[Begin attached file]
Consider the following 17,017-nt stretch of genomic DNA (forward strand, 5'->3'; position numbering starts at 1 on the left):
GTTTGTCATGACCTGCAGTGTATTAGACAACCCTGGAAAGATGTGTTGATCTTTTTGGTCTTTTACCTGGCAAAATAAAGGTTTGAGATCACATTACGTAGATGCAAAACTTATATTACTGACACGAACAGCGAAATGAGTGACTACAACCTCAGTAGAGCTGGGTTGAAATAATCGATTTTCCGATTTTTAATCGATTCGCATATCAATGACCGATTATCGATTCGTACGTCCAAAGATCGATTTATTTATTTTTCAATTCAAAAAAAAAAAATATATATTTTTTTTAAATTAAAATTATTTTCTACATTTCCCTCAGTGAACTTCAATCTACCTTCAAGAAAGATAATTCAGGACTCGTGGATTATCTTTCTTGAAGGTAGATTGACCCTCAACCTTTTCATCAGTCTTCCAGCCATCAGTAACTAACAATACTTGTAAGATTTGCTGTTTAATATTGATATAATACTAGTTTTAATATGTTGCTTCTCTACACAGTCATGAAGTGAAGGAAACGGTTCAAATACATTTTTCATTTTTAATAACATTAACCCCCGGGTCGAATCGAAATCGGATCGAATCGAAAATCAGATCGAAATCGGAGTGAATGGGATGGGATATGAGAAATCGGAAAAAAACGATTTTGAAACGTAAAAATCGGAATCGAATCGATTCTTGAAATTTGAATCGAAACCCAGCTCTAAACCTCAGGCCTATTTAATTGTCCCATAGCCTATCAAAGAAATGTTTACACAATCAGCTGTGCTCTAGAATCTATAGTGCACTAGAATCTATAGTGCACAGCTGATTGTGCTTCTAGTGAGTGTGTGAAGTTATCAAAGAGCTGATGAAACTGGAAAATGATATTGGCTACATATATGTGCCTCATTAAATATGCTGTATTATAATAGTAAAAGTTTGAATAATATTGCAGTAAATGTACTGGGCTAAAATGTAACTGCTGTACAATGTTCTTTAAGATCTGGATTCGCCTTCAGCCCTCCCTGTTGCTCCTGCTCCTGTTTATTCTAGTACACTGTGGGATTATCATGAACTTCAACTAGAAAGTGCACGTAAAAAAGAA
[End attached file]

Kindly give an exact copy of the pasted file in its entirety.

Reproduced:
Consider the following 17,017-nt stretch of genomic DNA (forward strand, 5'->3'; position numbering starts at 1 on the left):
GTTTGTCATGACCTGCAGTGTATTAGACAACCCTGGAAAGATGTGTTGATCTTTTTGGTCTTTTACCTGGCAAAATAAAGGTTTGAGATCACATTACGTAGATGCAAAACTTATATTACTGACACGAACAGCGAAATGAGTGACTACAACCTCAGTAGAGCTGGGTTGAAATAATCGATTTTCCGATTTTTAATCGATTCGCATATCAATGACCGATTATCGATTCGTACGTCCAAAGATCGATTTATTTATTTTTCAATTCAAAAAAAAAAAATATATATTTTTTTTAAATTAAAATTATTTTCTACATTTCCCTCAGTGAACTTCAATCTACCTTCAAGAAAGATAATTCAGGACTCGTGGATTATCTTTCTTGAAGGTAGATTGACCCTCAACCTTTTCATCAGTCTTCCAGCCATCAGTAACTAACAATACTTGTAAGATTTGCTGTTTAATATTGATATAATACTAGTTTTAATATGTTGCTTCTCTACACAGTCATGAAGTGAAGGAAACGGTTCAAATACATTTTTCATTTTTAATAACATTAACCCCCGGGTCGAATCGAAATCGGATCGAATCGAAAATCAGATCGAAATCGGAGTGAATGGGATGGGATATGAGAAATCGGAAAAAAACGATTTTGAAACGTAAAAATCGGAATCGAATCGATTCTTGAAATTTGAATCGAAACCCAGCTCTAAACCTCAGGCCTATTTAATTGTCCCATAGCCTATCAAAGAAATGTTTACACAATCAGCTGTGCTCTAGAATCTATAGTGCACTAGAATCTATAGTGCACAGCTGATTGTGCTTCTAGTGAGTGTGTGAAGTTATCAAAGAGCTGATGAAACTGGAAAATGATATTGGCTACATATATGTGCCTCATTAAATATGCTGTATTATAATAGTAAAAGTTTGAATAATATTGCAGTAAATGTACTGGGCTAAAATGTAACTGCTGTACAATGTTCTTTAAGATCTGGATTCGCCTTCAGCCCTCCCTGTTGCTCCTGCTCCTGTTTATTCTAGTACACTGTGGGATTATCATGAACTTCAACTAGAAAGTGCACGTAAAAAAGAA